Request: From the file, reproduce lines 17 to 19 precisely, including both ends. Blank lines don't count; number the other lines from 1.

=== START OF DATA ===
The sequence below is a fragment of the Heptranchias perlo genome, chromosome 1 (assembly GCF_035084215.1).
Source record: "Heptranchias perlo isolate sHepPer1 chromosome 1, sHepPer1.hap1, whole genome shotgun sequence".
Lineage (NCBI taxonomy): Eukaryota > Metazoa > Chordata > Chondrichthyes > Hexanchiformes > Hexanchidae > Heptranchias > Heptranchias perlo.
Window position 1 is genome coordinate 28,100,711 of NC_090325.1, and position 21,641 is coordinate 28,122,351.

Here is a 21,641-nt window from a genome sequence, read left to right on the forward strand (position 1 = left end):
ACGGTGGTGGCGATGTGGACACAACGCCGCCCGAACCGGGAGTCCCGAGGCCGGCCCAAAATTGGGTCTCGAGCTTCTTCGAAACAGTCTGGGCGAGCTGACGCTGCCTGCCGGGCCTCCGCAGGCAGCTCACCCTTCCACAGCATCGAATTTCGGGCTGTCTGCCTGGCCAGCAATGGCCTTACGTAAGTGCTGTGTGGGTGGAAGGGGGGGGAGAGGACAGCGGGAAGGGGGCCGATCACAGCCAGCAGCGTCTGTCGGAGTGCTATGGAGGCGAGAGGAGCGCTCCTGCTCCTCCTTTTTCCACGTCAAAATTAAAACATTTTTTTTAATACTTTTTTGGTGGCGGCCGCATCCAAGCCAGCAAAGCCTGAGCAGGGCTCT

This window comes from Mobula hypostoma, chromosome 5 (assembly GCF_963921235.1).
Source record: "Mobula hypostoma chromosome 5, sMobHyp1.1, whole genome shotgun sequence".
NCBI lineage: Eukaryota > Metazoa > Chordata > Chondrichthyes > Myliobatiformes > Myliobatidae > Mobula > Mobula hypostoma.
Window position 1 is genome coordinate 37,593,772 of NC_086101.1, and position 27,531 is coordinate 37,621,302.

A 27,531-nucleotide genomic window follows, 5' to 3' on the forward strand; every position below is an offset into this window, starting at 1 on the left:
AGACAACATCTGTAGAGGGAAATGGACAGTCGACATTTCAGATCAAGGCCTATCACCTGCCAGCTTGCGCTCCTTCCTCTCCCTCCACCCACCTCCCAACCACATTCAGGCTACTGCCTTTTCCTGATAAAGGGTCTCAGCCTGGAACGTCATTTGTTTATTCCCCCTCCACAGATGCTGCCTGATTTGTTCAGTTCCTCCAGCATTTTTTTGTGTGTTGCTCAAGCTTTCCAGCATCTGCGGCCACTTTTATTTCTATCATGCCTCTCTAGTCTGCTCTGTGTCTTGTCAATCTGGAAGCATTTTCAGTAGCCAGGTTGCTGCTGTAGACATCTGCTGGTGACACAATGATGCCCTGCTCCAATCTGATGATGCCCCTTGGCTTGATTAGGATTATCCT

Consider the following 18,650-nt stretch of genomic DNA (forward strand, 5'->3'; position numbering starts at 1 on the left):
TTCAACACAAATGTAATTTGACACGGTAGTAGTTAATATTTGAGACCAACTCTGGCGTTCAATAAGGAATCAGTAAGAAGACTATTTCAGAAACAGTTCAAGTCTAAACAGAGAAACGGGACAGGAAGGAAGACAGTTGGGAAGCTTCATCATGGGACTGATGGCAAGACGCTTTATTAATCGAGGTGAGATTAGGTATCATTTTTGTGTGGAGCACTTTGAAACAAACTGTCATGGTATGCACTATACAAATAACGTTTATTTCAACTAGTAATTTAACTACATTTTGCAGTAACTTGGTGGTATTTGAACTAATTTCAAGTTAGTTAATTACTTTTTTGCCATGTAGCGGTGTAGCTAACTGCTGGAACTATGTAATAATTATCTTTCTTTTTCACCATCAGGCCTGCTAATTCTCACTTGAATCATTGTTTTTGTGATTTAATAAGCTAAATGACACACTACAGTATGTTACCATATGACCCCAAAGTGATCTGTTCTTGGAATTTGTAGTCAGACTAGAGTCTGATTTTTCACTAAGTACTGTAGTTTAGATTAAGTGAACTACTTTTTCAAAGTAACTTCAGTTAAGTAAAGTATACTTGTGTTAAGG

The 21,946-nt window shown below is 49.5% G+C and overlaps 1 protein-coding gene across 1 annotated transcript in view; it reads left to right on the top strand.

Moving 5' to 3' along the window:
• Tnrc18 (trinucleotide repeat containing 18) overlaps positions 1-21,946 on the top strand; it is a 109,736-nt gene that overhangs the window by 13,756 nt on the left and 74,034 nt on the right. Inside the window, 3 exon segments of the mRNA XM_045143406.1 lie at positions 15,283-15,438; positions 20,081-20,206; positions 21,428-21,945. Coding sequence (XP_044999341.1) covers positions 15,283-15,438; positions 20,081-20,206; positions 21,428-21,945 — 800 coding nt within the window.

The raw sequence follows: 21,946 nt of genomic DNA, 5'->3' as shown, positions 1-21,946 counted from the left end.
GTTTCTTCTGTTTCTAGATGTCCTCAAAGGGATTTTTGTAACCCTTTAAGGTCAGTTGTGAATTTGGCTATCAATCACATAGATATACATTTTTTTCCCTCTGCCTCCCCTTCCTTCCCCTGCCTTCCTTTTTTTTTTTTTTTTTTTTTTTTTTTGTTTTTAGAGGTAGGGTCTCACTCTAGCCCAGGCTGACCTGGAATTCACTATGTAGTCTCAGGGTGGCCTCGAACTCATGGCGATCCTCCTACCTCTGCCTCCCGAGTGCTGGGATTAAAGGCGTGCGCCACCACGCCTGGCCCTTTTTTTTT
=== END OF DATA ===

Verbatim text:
• Tnrc18 (trinucleotide repeat containing 18) overlaps positions 1-21,946 on the top strand; it is a 109,736-nt gene that overhangs the window by 13,756 nt on the left and 74,034 nt on the right. Inside the window, 3 exon segments of the mRNA XM_045143406.1 lie at positions 15,283-15,438; positions 20,081-20,206; positions 21,428-21,945. Coding sequence (XP_044999341.1) covers positions 15,283-15,438; positions 20,081-20,206; positions 21,428-21,945 — 800 coding nt within the window.

The raw sequence follows: 21,946 nt of genomic DNA, 5'->3' as shown, positions 1-21,946 counted from the left end.
GTTTCTTCTGTTTCTAGATGTCCTCAAAGGGATTTTTGTAACCCTTTAAGGTCAGTTGTGAATTTGGCTATCAATCACATAGATATACATTTTTTTCCCTCTGCCTCCCCTTCCTTCCCCTGCCTTCCTTTTTTTTTTTTTTTTTTTTTTTTTTTGTTTTTAGAGGTAGGGTCTCACTCTAGCCCAGGCTGACCTGGAATTCACTATGTAGTCTCAGGGTGGCCTCGAACTCATGGCGATCCTCCTACCTCTGCCTCCCGAGTGCTGGGATTAAAGGCGTGCGCCACCACGCCTGGCCCTTTTTTTTT